This cute little neighborhood, or better to say a town, has around 85 thousand residents, living in tranquility and enjoying their peace and privacy. Most properties in Rivas-Vaciamadrid are multi-store houses with their own front and back yards, surrounded by greenery that protects you from the neighboring views.
This town is perfect for families, for children, for dog owners, but it’s also perfect for coliving.
Being close to Madrid, the colivers can enjoy all the fun, chaos, and opportunities of the capital (which we think everybody knows are plenty), but at the same time, they can enjoy the peace of a residential neighborhood that lets you take a breath, and live a slow and mindful life.
Rivas is close enough to Madrid to go whenever you want, but also far enough from it to not have to rely on going to the city to shop, have fun, or eat out. The suburbia has a few very big shopping malls, with loads of stores, restaurants, and supermarkets. From Coliving Madrid, everything is on a 5-minute car ride and there’s no need to go all the way to the center of Madrid when you need to shop. Moreover, there are a lot of outlets and discounted stores around, making it even better if you need new clothes or other things.
Most importantly, Coliving Madrid has a huge Mercadona supermarket right behind the corner, which makes everyday life easy.
Lastly, Rivas is very calm and green, with a lot of green areas to have a walk, go watch the sunset, enjoy some outdoor sports, etc. It’s the perfect town for a calm after-dinner walk with the colivers.
Like many of the other houses in Rivas-Vaciamadrid, Lu’s place is a two-story home with beautiful big windows looking at the backyard.
The house came to be in Lu’s family many years ago. In fact, his parents bought it in pesetas. For a while it was sitting there, then it became an Airbnb, and now – it’s getting turned into a coliving. The space’s charm comes from its common areas, so let’s start from there.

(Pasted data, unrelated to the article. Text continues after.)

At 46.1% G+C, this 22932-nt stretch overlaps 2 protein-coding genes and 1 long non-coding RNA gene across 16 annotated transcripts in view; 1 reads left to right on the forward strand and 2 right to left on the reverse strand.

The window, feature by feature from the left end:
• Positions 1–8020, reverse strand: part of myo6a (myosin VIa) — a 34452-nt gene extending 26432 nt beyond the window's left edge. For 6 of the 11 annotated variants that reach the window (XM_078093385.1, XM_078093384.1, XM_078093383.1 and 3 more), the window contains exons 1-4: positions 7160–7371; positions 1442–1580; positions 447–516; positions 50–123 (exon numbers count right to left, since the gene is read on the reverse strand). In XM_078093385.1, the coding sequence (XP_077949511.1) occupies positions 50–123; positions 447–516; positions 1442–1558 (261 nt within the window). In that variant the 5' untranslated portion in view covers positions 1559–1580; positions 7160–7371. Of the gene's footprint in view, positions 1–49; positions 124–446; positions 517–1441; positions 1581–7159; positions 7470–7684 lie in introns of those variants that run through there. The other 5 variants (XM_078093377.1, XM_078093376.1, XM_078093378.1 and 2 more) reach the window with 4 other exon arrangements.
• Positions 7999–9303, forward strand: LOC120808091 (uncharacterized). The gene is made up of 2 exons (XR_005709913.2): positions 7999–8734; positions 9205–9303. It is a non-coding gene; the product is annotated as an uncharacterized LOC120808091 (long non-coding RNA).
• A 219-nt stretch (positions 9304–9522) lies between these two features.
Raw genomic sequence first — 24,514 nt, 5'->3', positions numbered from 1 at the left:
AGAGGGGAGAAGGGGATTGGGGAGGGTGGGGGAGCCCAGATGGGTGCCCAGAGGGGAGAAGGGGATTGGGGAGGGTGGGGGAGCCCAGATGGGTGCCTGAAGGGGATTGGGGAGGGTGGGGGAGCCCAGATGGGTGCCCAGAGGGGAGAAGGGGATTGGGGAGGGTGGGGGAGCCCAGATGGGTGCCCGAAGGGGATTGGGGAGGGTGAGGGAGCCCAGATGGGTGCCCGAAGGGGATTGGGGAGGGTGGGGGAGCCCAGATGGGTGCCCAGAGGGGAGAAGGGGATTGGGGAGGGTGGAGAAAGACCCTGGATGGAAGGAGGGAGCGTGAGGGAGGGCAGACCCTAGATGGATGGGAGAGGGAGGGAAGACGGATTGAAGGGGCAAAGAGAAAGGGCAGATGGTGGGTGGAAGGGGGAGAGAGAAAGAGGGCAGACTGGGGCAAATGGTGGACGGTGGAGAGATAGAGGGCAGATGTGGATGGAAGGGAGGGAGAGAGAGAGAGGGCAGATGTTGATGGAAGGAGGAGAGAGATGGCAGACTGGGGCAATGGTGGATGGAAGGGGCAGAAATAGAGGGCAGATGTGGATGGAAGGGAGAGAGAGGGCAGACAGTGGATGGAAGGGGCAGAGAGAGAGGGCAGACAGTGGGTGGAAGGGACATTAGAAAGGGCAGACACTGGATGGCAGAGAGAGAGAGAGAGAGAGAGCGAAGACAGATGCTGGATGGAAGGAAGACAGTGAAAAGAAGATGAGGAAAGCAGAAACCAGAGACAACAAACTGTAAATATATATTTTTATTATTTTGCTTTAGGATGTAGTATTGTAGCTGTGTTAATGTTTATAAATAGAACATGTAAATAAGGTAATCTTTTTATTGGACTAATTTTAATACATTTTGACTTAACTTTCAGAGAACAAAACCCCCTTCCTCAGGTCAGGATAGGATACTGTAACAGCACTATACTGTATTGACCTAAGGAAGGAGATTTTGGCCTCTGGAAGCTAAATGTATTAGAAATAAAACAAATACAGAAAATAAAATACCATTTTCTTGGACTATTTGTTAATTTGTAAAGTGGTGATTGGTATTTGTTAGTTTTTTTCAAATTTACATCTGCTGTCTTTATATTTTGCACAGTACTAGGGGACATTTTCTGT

It all starts with a big driveway and a small front yard right in front of the kitchen glass door. All the common areas of the coliving are on the ground floor which gives a bit more privacy to the top floors that are reserved for bedrooms.
The living room
When you enter, you will be welcomed by a spacious living room with the coziest cinema-like corner: a big corner sofa and a huge TV perfect for movie nights or presentations.
Next to the entertainment corner, there is a lonely spot with an armchair and a leg rest settled in front of the fireplace. This is a perfect spot for when you want to be in the company but not quite actively. You can snuggle up in a winter blanket reading a book, getting some casual work done, or having a glass of wine with your thoughts.
We can say that this big common space has 4 functions or corners – two that we described and two others are a dining area and a coworking spot.
The dining area is right next to the glass door that leads out to the backyard so it receives a lot of natural light, a fresh breeze, and the smell of flowers and plants outside.
This is where the family dinners often happen when the weather is not great to be sitting outside, but it’s also the spot for board game nights which are frequent.
The fourth part of the “living room” is the small coworking corner with two height-adjustable desks.